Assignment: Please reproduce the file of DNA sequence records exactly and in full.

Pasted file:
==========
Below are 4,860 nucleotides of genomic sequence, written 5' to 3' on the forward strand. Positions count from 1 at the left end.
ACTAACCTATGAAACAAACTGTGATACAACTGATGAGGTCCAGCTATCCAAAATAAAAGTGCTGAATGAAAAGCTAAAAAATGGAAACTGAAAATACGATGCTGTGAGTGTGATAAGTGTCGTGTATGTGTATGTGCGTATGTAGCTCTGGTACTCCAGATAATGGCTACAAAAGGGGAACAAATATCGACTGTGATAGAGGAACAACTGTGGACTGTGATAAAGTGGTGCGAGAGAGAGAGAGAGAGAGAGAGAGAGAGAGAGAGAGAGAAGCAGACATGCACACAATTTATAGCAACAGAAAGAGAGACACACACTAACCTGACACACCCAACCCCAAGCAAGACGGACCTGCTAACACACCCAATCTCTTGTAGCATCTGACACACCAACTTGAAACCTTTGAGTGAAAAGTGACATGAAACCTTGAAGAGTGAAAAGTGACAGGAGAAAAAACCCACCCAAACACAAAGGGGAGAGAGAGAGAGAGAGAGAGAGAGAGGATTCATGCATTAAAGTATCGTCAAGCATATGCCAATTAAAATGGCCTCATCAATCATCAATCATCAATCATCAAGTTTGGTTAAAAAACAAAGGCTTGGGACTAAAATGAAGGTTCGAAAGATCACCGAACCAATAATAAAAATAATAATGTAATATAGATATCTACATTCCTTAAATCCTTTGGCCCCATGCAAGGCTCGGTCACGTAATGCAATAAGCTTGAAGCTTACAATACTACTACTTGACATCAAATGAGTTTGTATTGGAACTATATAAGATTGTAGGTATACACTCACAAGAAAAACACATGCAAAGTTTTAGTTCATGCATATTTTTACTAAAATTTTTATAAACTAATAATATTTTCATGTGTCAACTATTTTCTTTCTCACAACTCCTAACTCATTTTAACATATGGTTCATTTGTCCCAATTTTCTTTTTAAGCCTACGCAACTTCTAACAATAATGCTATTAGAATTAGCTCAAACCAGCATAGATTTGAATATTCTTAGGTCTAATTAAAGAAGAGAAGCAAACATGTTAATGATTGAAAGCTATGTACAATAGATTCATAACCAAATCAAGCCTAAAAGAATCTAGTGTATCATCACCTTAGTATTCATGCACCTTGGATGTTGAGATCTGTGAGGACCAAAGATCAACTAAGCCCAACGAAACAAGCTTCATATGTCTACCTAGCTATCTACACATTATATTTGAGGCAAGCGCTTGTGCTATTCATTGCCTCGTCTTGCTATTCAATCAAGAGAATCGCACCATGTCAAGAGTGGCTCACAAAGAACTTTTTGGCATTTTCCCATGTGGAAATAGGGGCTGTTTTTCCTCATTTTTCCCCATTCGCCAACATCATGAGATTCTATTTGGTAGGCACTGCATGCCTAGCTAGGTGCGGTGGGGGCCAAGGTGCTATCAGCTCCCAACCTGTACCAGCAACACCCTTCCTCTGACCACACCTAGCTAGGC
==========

Below are 4,860 nucleotides of genomic sequence, written 5' to 3' on the forward strand. Positions count from 1 at the left end.
ACTAACCTATGAAACAAACTGTGATACAACTGATGAGGTCCAGCTATCCAAAATAAAAGTGCTGAATGAAAAGCTAAAAAATGGAAACTGAAAATACGATGCTGTGAGTGTGATAAGTGTCGTGTATGTGTATGTGCGTATGTAGCTCTGGTACTCCAGATAATGGCTACAAAAGGGGAACAAATATCGACTGTGATAGAGGAACAACTGTGGACTGTGATAAAGTGGTGCGAGAGAGAGAGAGAGAGAGAGAGAGAGAGAGAGAGAGAGAAGCAGACATGCACACAATTTATAGCAACAGAAAGAGAGACACACACTAACCTGACACACCCAACCCCAAGCAAGACGGACCTGCTAACACACCCAATCTCTTGTAGCATCTGACACACCAACTTGAAACCTTTGAGTGAAAAGTGACATGAAACCTTGAAGAGTGAAAAGTGACAGGAGAAAAAACCCACCCAAACACAAAGGGGAGAGAGAGAGAGAGAGAGAGAGAGAGGATTCATGCATTAAAGTATCGTCAAGCATATGCCAATTAAAATGGCCTCATCAATCATCAATCATCAATCATCAAGTTTGGTTAAAAAACAAAGGCTTGGGACTAAAATGAAGGTTCGAAAGATCACCGAACCAATAATAAAAATAATAATGTAATATAGATATCTACATTCCTTAAATCCTTTGGCCCCATGCAAGGCTCGGTCACGTAATGCAATAAGCTTGAAGCTTACAATACTACTACTTGACATCAAATGAGTTTGTATTGGAACTATATAAGATTGTAGGTATACACTCACAAGAAAAACACATGCAAAGTTTTAGTTCATGCATATTTTTACTAAAATTTTTATAAACTAATAATATTTTCATGTGTCAACTATTTTCTTTCTCACAACTCCTAACTCATTTTAACATATGGTTCATTTGTCCCAATTTTCTTTTTAAGCCTACGCAACTTCTAACAATAATGCTATTAGAATTAGCTCAAACCAGCATAGATTTGAATATTCTTAGGTCTAATTAAAGAAGAGAAGCAAACATGTTAATGATTGAAAGCTATGTACAATAGATTCATAACCAAATCAAGCCTAAAAGAATCTAGTGTATCATCACCTTAGTATTCATGCACCTTGGATGTTGAGATCTGTGAGGACCAAAGATCAACTAAGCCCAACGAAACAAGCTTCATATGTCTACCTAGCTATCTACACATTATATTTGAGGCAAGCGCTTGTGCTATTCATTGCCTCGTCTTGCTATTCAATCAAGAGAATCGCACCATGTCAAGAGTGGCTCACAAAGAACTTTTTGGCATTTTCCCATGTGGAAATAGGGGCTGTTTTTCCTCATTTTTCCCCATTCGCCAACATCATGAGATTCTATTTGGTAGGCACTGCATGCCTAGCTAGGTGCGGTGGGGGCCAAGGTGCTATCAGCTCCCAACCTGTACCAGCAACACCCTTCCTCTGACCACACCTAGCTAGGC